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Mazda BT-50 FAQs
Check out real-world situations relating to the Mazda BT-50 here, particularly what our experts have to say about them.
Why does the transmission in my 2017 Mazda BT-50 take so long to engage?
My take on it is that dealers should stop telling lies to their customers. Take your problem straight to Mazda Australia’s customer service division and side-step what is clearly a smoke-screen from your dealer. It is ridiculous to suggest that a relatively new vehicle needs ten seconds to engage a gear after it’s been sitting for a few days.
As for the problem itself, start with the basics. Check for a blocked filter in the transmission (which can slow down the flow of fluid) and make sure that the fluid itself is not just the correct grade and type, but also the proper brand. These modern transmissions are complex and intricate, and even something as simple as the incorrect fluid can create chaos. Beyond those simple fixes, the problem could also be caused by a few other faults. For starters, it could be an accumulator inside the transmission that is failing. The accumulator’s job is to store some hydraulic pressure (created by the transmission’s pump) so that the transmission always has enough pressure and fluid volume available to effect gearshifts. If this accumulator is bleeding off pressure when the car sits, it will need time to refill (again, from the pump) before the unit will be able to select Drive. The other possibility is that the pump itself is slacking off and taking too long to build up pressure within the gearbox. You could also be looking at a pressure valve that has lost the plot and supplying the part of the gearbox it’s responsible for with an incorrect line pressure. Either way, a gearbox that is slow to select gears is often headed for the scrap-bin.
Given that it’s possibly a fairly major problem, it isn’t going to get any better. Your problem is that Mazda didn’t introduce its five-year warranty until August 1, 2018, and vehicles sold before that date were covered only for three years. That said, you’re BT-50 might squeak in, particularly if you pointed this problem out to the dealer some time ago (within the first three years). At that point, it’s a pre-existing condition, and it will be covered by the factory warranty as it occurred within the warranty period, even if the dealer – as it appears in this case – elected to spin you a yarn and do nothing about it.Show more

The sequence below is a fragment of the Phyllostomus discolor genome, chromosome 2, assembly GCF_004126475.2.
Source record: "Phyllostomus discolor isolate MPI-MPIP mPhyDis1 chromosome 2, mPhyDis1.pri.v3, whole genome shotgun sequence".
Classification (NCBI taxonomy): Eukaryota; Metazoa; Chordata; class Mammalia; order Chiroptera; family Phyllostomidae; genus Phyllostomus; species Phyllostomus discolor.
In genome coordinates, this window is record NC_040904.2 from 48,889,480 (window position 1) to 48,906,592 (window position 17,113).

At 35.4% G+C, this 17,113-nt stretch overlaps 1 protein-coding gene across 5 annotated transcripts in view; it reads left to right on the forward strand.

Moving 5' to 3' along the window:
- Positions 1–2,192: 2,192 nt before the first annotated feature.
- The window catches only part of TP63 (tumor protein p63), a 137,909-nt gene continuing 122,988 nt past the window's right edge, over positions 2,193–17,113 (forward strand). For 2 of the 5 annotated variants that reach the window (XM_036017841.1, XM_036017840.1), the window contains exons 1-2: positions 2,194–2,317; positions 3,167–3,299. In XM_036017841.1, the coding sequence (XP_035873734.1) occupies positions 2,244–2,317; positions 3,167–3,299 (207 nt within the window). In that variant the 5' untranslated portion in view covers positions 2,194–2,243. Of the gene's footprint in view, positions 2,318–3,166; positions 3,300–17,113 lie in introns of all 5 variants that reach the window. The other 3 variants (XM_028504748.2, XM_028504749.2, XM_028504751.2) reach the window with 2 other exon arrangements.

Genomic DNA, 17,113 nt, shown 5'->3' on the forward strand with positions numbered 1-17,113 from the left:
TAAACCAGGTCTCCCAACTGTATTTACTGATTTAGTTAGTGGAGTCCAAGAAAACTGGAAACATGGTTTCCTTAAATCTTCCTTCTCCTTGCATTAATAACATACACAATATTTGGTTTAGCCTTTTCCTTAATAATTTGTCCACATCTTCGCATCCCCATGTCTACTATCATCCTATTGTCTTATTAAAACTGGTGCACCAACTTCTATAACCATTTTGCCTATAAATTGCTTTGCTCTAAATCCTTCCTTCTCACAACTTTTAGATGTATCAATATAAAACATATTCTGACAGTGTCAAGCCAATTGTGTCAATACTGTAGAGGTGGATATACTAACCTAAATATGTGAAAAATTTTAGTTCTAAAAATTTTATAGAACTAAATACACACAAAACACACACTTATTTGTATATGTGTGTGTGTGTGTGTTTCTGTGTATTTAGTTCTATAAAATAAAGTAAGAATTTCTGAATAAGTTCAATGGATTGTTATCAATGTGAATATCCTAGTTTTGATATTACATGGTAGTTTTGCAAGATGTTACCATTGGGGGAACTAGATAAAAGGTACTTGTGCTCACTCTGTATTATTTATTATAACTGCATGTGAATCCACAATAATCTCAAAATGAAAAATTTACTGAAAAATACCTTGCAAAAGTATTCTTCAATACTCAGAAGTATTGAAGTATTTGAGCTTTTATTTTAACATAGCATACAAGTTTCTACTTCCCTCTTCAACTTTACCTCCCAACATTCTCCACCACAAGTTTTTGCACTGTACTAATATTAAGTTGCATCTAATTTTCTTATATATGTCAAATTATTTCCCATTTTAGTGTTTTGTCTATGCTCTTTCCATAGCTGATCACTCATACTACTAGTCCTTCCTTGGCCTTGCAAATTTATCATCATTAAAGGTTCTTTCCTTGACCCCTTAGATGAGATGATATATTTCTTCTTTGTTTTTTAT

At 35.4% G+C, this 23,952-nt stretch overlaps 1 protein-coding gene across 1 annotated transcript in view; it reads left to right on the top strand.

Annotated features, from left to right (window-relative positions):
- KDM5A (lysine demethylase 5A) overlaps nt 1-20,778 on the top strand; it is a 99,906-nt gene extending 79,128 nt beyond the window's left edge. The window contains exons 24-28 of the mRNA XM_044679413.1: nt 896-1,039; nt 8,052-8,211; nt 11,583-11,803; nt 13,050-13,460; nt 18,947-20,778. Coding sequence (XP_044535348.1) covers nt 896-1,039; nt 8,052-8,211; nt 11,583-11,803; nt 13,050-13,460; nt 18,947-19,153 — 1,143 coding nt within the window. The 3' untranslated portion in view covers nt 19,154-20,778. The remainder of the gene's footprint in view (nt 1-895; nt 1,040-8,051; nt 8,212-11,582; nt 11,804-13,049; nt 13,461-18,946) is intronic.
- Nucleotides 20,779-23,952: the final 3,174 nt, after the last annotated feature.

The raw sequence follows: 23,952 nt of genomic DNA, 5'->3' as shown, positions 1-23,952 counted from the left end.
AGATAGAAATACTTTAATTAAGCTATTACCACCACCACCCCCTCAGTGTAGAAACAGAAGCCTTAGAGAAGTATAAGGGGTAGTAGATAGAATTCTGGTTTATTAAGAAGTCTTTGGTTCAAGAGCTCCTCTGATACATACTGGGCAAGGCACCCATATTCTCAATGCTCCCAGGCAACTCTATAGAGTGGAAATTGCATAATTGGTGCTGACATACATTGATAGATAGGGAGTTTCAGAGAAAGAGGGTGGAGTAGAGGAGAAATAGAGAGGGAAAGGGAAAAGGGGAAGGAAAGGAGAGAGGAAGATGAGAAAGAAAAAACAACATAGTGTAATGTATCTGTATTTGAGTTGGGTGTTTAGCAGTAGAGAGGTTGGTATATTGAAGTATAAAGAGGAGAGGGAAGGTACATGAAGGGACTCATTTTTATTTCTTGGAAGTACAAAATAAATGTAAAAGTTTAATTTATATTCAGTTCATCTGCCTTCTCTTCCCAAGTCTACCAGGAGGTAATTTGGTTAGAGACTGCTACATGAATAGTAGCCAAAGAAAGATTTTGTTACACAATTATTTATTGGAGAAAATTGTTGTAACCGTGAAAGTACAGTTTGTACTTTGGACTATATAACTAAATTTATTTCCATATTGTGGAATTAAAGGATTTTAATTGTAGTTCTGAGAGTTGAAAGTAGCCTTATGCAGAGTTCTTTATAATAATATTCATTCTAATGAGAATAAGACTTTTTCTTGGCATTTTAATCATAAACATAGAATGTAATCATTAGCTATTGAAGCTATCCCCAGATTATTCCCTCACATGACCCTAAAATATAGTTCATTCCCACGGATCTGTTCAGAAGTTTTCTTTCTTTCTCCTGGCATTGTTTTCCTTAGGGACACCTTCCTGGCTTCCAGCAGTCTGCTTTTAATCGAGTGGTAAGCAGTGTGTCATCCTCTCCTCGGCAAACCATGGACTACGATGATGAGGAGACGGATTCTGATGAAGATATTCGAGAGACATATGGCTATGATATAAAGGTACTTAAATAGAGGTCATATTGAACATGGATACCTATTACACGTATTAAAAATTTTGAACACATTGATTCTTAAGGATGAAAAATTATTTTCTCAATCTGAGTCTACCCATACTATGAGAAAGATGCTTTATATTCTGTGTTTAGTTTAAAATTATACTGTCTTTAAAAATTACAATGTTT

Why has the transmission light come on in my 2012 Mazda BT-50?
I’ve had a flick through the BT-50 owner’s manual (and I suggest you do the same) and all I can find relating to a transmission warning light is a single 'powertrain warning lamp' which suggests something is not right somewhere along the length of the powertrain. Sometimes this light will come on in conjunction with the 'check-engine' light and it indicates that either a sensor has failed or there’s an actual problem with the hardware. Beyond that, the light doesn’t offer any suggestions on what might be wrong, but bear in mind that the four-wheel-drive system in this vehicle is electronically operated, so there’s lot of scope for errors.
A scan at a workshop should offer up some answers, but before you do that, just check that you haven’t bumped the rotary four-wheel-drive selector dial and have triggered the system into a mode it doesn’t like being in right now.Show more
Is there an allowable tolerance for the fitment of the aluminium tray on my 2020 Mazda BT-50?
I never cease to be amazed at the rubbish some car dealers resort to dipstick explain faults with their products. As far as I know, there is no allowable `tolerance’ for a brand-new aluminium tray to be out of whack. Nor should there be one; if a manufacturer can’t build a tray that is square and true in 2020, it really should be in another industry.
The other puzzling thing is that the tray on your car was re-set to 15mm out of whack and seems to be gradually returning to its original 35mm discrepancy. There are a few possible causes here. One would be that the tray itself is twisted and doesn’t sit square on the vehicle. The second is that the vehicle is somehow bent and won’t line up with the tray and its mounting points. Perhaps there’s a problem with the vehicle’s suspension that is sitting one side of the ute higher than the other. That could be a broken or faulty spring, a damaged shock absorber, a worn suspension bush or maybe a tyre that is a different size to the other three. But those are all pretty crazy suggestions in the context of a brand-new vehicle.
I actually contacted an aluminium-tray manufacturer to be told that in some cases, the vehicle’s cabin and chassis will not be aligned precisely from the factory. In that case, the tray would be fitted to visually line-up with the cabin so that the truck looks `right’ to the eye. Even then, this condition is very uncommon and, either way, 35mm is too far out to be considered anything like acceptable. The specialist I spoke with was confident that, in your case, Jason, the tray is simply incorrectly fitted and needs to be removed and fitted properly. Make it the dealer’s problem. One other thing is for sure, too; it’s not the location of the fuel tank that is causing this problem.
Further to that, Mazda Australia has weighed in and confirmed that there’s no tolerance involved but that the problem would be an easy fix at a Mazda dealership. Your best bet is to contact Mazda’s customer service hotline on 1800 034411.Show more